Common focuses of this approach are pragmatism, focus on harms, prioritization of goals, autonomy
Can be controversial, particularly in its extremes
Advocates of this approach argue it’s realistic nature allows treatment of those already using heavily
Often used in conjunction with other approaches, particularly motivational interviewing.
Important that the decision to use a harm reduction approach is based upon select population needs, with those at higher risks of the dangers of substance abuse more likely to benefit.
Both can be useful and have their place within school systems depending on the age of youth and other specific needs.
For older youth it may be important to incorporate more harm reduction strategies into school based interventions
The idea of “delayed abstinence” incorporates both, encouraging youth to wait before engaging in the potentially problematic behaviour
Included in presentation material - See Wikispace
1. Alberta Health Services: Addiction and Mental Health. (2008). The Alberta Youth Experience Survey (TAYES). Retrieved from http://www.albertahealth serv ices.ca/2382.asp
2. Butters, J., Erickson, P., & Walko, K. (2009). CAMH and Harm Reduction: A background paper on its meaning and application for substance use issues. Centre for Addiction and Mental Health. Retrieved at http://www.camh.net/ Public_policy/Public_policy_papers/ harmreductionbackground.html
3. Canadian Pediatric Society (CPS). (January, 2008). Harm Reduction: An approach to reducing risky health behaviours in adolescents. Paediatric Child Health Journal, Vol. 13, No. 1. Retrieved from http://www.cps.ca/english/ statements/am/ah08-01.htm
4. Drug Abuse Resistance Education (D.A.R.E.) program. (n.d.) Wikipedia, the free encyclopaedia. Retrieved from http://en.wikipedia.org/wikiDrug_Abuse_ Resistance_Education#Studies_on_effectiveness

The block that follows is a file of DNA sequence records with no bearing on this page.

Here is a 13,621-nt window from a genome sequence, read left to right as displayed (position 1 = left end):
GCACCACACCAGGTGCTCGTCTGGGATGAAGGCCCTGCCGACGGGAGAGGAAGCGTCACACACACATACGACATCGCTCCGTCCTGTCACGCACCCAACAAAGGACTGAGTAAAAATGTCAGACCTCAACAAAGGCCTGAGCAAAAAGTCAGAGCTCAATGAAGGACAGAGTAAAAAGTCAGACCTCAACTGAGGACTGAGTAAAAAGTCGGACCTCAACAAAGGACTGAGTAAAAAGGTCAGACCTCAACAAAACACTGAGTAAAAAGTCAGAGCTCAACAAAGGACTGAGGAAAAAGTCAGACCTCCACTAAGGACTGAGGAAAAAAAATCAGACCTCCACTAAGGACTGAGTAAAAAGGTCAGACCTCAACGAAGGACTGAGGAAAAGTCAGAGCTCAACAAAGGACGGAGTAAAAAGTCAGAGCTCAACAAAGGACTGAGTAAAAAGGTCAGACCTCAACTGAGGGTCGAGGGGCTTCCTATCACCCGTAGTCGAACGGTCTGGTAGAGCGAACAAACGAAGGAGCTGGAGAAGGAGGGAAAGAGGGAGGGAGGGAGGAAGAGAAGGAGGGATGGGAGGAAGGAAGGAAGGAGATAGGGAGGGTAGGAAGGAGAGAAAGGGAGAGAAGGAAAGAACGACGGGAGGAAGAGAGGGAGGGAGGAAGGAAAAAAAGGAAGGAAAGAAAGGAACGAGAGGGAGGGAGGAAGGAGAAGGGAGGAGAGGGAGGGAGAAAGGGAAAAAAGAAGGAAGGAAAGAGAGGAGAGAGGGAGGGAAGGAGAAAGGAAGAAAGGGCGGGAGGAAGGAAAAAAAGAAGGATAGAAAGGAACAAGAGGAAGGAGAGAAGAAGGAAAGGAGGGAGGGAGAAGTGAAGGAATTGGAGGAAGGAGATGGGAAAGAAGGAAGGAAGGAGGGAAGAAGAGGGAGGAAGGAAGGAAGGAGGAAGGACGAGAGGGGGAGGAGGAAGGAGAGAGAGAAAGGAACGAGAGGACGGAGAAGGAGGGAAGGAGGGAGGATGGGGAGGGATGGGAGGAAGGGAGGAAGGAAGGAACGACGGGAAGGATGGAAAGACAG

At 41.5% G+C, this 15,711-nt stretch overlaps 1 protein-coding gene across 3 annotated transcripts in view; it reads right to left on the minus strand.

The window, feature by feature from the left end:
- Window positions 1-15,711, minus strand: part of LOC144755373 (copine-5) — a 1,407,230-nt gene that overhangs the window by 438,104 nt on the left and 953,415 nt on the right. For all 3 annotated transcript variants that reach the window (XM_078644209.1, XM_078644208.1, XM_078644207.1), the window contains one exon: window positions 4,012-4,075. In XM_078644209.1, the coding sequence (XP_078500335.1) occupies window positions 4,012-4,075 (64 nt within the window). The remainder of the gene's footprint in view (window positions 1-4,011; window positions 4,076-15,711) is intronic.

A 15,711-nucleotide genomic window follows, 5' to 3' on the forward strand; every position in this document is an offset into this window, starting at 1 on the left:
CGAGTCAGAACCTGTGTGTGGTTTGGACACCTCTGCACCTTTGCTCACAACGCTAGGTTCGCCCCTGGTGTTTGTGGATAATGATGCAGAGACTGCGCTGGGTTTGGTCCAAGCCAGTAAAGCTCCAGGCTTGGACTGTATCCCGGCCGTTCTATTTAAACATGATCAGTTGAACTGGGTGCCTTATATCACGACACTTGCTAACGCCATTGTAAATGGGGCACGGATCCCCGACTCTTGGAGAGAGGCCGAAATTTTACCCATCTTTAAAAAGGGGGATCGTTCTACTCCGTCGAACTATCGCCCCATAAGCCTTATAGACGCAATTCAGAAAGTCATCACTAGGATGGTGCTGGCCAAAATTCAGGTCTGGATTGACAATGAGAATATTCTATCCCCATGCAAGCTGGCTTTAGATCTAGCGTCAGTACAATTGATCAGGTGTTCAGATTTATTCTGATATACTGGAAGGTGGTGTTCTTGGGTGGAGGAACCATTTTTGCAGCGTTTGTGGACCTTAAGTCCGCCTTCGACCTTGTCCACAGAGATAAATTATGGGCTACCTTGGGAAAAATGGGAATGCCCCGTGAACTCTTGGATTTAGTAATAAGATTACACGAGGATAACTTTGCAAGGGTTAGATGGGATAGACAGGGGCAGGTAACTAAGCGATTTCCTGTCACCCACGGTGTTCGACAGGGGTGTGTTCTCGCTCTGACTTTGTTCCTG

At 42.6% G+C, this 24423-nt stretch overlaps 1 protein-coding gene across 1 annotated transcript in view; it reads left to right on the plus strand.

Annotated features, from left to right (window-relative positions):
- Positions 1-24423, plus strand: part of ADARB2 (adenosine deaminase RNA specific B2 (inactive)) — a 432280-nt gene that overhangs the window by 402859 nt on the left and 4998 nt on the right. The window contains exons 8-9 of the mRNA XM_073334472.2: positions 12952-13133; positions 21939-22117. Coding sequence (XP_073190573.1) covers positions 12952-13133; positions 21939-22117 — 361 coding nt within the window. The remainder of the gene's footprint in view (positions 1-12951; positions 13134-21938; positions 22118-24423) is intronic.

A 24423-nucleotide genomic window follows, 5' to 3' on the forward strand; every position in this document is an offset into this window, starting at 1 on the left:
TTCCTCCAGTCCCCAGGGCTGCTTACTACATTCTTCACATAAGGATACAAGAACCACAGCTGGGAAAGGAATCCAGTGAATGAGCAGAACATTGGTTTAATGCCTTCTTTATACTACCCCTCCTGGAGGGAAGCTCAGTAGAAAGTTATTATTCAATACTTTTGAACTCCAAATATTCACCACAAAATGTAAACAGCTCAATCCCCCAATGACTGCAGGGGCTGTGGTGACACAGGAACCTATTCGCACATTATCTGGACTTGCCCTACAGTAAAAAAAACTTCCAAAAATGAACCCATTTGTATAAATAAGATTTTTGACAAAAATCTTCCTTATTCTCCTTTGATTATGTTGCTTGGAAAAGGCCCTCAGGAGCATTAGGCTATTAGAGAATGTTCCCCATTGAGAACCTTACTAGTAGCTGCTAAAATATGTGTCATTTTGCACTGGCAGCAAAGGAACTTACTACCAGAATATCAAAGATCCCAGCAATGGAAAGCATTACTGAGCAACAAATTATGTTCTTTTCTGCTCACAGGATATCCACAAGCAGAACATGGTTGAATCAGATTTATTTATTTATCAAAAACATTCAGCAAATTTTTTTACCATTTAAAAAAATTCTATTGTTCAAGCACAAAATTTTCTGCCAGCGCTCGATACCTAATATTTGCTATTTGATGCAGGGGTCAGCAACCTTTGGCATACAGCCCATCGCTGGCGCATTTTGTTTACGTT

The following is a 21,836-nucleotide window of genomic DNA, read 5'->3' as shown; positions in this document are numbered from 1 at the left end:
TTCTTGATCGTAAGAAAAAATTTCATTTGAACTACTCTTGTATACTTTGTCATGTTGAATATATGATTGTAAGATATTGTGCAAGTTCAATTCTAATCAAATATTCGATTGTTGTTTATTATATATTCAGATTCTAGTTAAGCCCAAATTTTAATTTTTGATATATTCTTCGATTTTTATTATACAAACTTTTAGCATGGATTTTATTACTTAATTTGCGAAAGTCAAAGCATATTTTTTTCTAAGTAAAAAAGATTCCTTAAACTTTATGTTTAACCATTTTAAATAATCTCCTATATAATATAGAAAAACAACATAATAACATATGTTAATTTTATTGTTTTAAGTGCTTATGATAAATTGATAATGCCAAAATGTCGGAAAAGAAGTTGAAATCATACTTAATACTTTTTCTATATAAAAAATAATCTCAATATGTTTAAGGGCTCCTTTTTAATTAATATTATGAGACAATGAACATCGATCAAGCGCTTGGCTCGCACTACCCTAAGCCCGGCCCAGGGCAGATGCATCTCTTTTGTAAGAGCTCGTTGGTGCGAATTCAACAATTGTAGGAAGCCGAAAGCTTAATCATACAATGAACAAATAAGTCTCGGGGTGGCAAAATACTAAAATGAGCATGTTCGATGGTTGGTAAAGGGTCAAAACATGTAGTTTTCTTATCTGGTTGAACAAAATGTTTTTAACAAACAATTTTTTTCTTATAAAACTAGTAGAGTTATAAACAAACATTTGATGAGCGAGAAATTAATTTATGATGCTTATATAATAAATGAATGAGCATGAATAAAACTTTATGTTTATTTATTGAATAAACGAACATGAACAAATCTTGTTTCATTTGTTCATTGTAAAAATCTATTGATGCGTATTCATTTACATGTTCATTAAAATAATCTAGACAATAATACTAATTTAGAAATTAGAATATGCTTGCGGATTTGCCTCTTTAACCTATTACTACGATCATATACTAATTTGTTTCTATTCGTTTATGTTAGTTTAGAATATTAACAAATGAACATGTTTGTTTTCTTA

5. Drug Free America. (n.d.) Wikipedia, the free encyclopaedia. Retrieved from http:// en.wikipedia.org/wiki/Drug_Free_America_Foundation
6. Health Canada (2007). Youth Smoking Survey. Retrieved from www.hc-sc.gc.ca/ hc-ps/tobac- tabac/research-recherche/stat/index-eng.php#yss
7. Health Canada. (n.d.). Preventing Substance Use Problems Among Young People - A Compedium of Best Practices. Special Focus: A summary of evaluations of the Drug Abuse Resistance Education (D.A.R.E.). Retrieved from http:// www.hc-sc. gc.ca/hc-ps/pubs/adp-apd/prevent/programs- dareprogrammes- eng.php
8. Just Say No. (n.d.). Wikipedia, the free encyclopaedia. Retrieved from http:// en.wikipedia.org/wiki/Just_Say_No
9. Marlatt, G.A. (1996). Harm Reduction: Come as you are. Journal of Addictive Behaviour, 21(6), 779- 788
10. National Drug Research Institute (NRDI): Curtlin University, Australia. (n.d.). SHAHRP: School Health and Alcohol Harm Reduction Project. Retrieved from http://ndri.curtin.edu.au/research/shahrp/
11. Poulin, Christiane. (2006). Harm Reduction for Special Poulations in Canada: Harm reduction policies and programs for youth. Canadian Centre on Substance Abuse. Retrieved from http://www.ccsa.ca/2006%20CCSA %20Documents/ccsa-11340-2006.pdf
12. Saskatchewan Ministry of Health. (November, 2009). Focus Sheet: Youth - trends and patterns of alcohol use. Retrieved from http://www.health.gov.sk.ca/Default.aspx?DN=2ffb9694- 40aa- 4c59-8561-c9c30c294889&l=English
13. War on Drugs. (n.d.). Wikipedia, the free encyclopaedia. Retrieved from http:// en.wikipedia.org/wiki/War_on_Drugs